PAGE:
Jewellery workshop

Last month a friend booked us both on a jewellery workshop with Stones of Isis in South London. She’d seen a Groupon offer for a beginners class for 3 hours at £22 each, it’s very good value and if that deal is still available I’d recommend you book if you can. We went to The Old Biscuit Factory in Bermondsey (spell check wants to change this to ‘spider monkey’ ha ha!) on Saturday. Gok Wan uses a studio there to photograph his collections apparently – there’s a random fact for you.
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I’ve never made any jewellery before, unless threading painted pasta on string counts?
You can see how my attempts improved, though there’s still a long way to go.

So, in a nutshell this is what the equipment’s called and how you make a rosary bracelet Oops, I realise I can’t name the equipment with confidence at all! I need to check the pdf that’s promised to all who attended the workshop.

20130922-161055.jpgIt’s fun, time flies and you realise how very slow you’ve been when you’re racing to complete the earrings by the end of the workshop. A slight downside is that your thumb and finger of your other hand throb by the end of the session, your dominant hand is holding the pliers and fares much better. I expect you toughen up after more sessions, or adjust your technique and this isn’t an issue as there’s no condition, as far as I know, called jeweller’s thumb…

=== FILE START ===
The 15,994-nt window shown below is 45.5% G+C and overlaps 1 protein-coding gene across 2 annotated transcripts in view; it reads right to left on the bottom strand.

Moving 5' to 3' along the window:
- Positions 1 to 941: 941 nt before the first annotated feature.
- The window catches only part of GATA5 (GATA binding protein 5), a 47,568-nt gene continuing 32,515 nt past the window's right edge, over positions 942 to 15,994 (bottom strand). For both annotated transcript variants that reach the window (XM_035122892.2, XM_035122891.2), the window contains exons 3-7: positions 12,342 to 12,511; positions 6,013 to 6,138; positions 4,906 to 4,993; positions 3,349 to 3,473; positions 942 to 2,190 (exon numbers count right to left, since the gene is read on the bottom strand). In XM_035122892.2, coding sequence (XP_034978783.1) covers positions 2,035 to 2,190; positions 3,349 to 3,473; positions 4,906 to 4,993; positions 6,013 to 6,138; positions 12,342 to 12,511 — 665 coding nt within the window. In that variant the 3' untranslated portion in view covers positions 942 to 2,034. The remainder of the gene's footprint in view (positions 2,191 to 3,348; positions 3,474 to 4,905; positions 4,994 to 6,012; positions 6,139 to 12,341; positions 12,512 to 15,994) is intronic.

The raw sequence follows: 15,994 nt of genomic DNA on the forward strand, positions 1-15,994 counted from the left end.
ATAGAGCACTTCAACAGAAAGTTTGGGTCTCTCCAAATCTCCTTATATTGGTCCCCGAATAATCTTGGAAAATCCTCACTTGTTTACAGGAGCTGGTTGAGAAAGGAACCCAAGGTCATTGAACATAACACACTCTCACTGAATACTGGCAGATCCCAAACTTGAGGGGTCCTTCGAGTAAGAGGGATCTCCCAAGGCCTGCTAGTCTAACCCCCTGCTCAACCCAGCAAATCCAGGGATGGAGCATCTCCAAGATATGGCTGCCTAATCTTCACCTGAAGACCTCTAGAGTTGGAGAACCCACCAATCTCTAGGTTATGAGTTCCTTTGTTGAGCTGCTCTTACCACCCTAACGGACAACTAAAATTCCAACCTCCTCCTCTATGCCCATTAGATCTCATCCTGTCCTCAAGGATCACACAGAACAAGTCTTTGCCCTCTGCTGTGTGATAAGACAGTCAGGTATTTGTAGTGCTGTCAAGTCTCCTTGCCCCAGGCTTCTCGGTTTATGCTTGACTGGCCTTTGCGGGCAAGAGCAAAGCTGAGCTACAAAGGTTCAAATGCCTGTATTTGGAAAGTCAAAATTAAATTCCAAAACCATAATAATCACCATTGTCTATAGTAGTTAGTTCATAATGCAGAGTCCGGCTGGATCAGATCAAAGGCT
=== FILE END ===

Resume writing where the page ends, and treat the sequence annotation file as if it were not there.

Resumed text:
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This is the work of the graphic designer who sat opposite, we both loved her colour choices, repeating pattern and neat work. She insisted she’s never made any jewellery before and we veered between envy at her talent and thinking she couldn’t be new to it at all because it looks so good. Her pearlyish beads on the floating bracelet inspired me to add two to the end of mine.